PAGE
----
Sunday, January 29, 2012

Coaching Generation Y

“Be the change you want to see in the world.”
~Mahatma Gandhi

Being the Change

Coaching and Teaching
I love coaching and teaching. I love working with young people and helping them achieve their goals. I love watching them evolve under my watchful eye into an early version of the adults they will someday become. I love the nature of sports and the accountability the final score brings.    

Coaching Generation Y
“The athletes have changed.” I hear this all the time from my peers in collegiate coaching. There was a time when I said that too. I no longer believe this to be true. I think parenting has changed. I think their socialization has changed. I think the world has changed. The current generation of college athletes; Generation Y, The Trophy Generation, The Facebook Generation, or whatever other name the media is using to describe them, is unique- just like every other generation. And like all previous generations, they are amazing and frustrating for older generations to deal with. I could give you a laundry list of complaints I have about them, but in the end these are just a scrambled up version of the same complaints all older generations have had about younger generations. Years ago I accepted the fact that if I am going to be successful in helping them become the best athletes they can be, I have to adapt to them and their unique generational quirks. Like all students I need to connect with, I need to meet them where they are. And in the end, isn’t that what successful teaching requires of all teachers?   

So why is unearned self esteem a problem?
Kids from the Trophy Generation often suffer from unearned self esteem. We have to keep in mind their socialization contained less competition and more perceived success than previous generations. This experience undermines their ability to overcome failures and achieve things through hard work, trial and error. When faced with certain truths about themselves that challenge the idea they are great, there is nothing to challenge that truth. One new job for coaches and teachers is to help them shine an accurate light on their current ability level without shattering their confidence. This is a fine line we walk, but it can be managed if the athlete trusts the coach and sees a reasonable path leading toward their goals.  

So why is unearned self esteem an asset?
This generation is fearless. In fact, the only things I can see that they are actually afraid of are the judgments and decisions of older generations. This world is changing at lightning speed and instead of fearing the changes; they can’t wait to see what happens next. They pick up the latest technologies and start using them immediately. The ease in which they embrace and adapt to their rapidly changing world is something I find truly amazing.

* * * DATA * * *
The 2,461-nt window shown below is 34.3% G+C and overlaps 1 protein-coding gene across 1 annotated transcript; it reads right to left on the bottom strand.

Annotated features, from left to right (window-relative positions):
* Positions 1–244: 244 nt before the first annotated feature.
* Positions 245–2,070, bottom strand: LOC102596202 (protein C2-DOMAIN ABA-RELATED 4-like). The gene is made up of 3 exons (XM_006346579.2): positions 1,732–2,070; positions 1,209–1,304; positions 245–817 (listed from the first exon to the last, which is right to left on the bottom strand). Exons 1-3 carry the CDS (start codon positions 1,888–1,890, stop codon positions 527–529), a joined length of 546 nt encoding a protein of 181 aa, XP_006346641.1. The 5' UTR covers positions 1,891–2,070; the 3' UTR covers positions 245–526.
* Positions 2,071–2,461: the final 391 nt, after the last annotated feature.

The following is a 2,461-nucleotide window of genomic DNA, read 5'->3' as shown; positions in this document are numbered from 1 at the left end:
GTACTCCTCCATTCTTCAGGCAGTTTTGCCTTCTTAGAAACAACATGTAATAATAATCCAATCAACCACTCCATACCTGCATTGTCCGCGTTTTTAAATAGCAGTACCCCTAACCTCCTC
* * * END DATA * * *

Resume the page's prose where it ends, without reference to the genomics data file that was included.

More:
Some things will never change
In the end, the lessons of the teacher are the same as they always have been. In whatever time you have, help them accumulate the tools that will better prepare them for a life full of adversities nobody can accurately predict. I have 4-5 years to make a positive difference in the athlete’s life. I will never tire of the thrill of watching an athlete I have coached achieve their goal. It is one of the most rewarding experiences in life, and no generational quirk will ever change that experience for me. 

Be the change
With this current generation it is easy to have the attitude of, “Wait until you get in the real world. You are in for a shock!” But can’t we be better than the older generations who said the same things about us? The real world is getting harder and harder for me to fathom. Our job with this generation is to smooth out their rough edges, fix their collars and send them out into the world- praying they do a better job than we did. After all, who better to thrive in the new real world than an entire generation of young people who are na├»ve enough to think they can literally do anything. This generation just might be the first to actually be the changes they wish to see in the world. 

Thursday, January 26, 2012

Building Momentum

 With two meets now under our belts, it is clear we have some rising stars and a couple of very good teams. Just how good is yet to be determined, but I am cautiously optimistic about the 2012 season.

Impressive Early:
  •         Veteran Daniel Gooris has gone over 17’ in each of his 2012 meets and is currently leading the MVC pole vault. Daniel will be competing in his first heptathlon of the season this coming weekend at the Jack Jennett Invitational.
  •         Freshman Sebastian Barth has broken the UNI Freshman record twice this year and is currently ranked 2nd in the MVC. He has all the tools to be a big-time collegiate athlete.
  •         Throwers Justin Romero, Tanner Hurt, Jordan Williams and Freshman Justin Baker all look fantastic. These terrific young men will be called upon once again to make a major impact of the MVC scoring this year. Coach Dan O’Mara has done a terrific job with them.  
  •          Freshman 400m runners, Sheldon Magee, Derek Drew, Jesse Davenport, Jordan Guske and Marshall Hill have all run sub-50 already this year. Add veterans Aaron Stockstell, Ryan Newtoff and Justin Bartels to that group and we have one of the finest and deepest long sprint corps in the conference.
  •         Brett Egan ran his first 3k of the season last week and shattered his personal best. He seems to get better every week and we expect him to be an impact performer for us by the end of the season.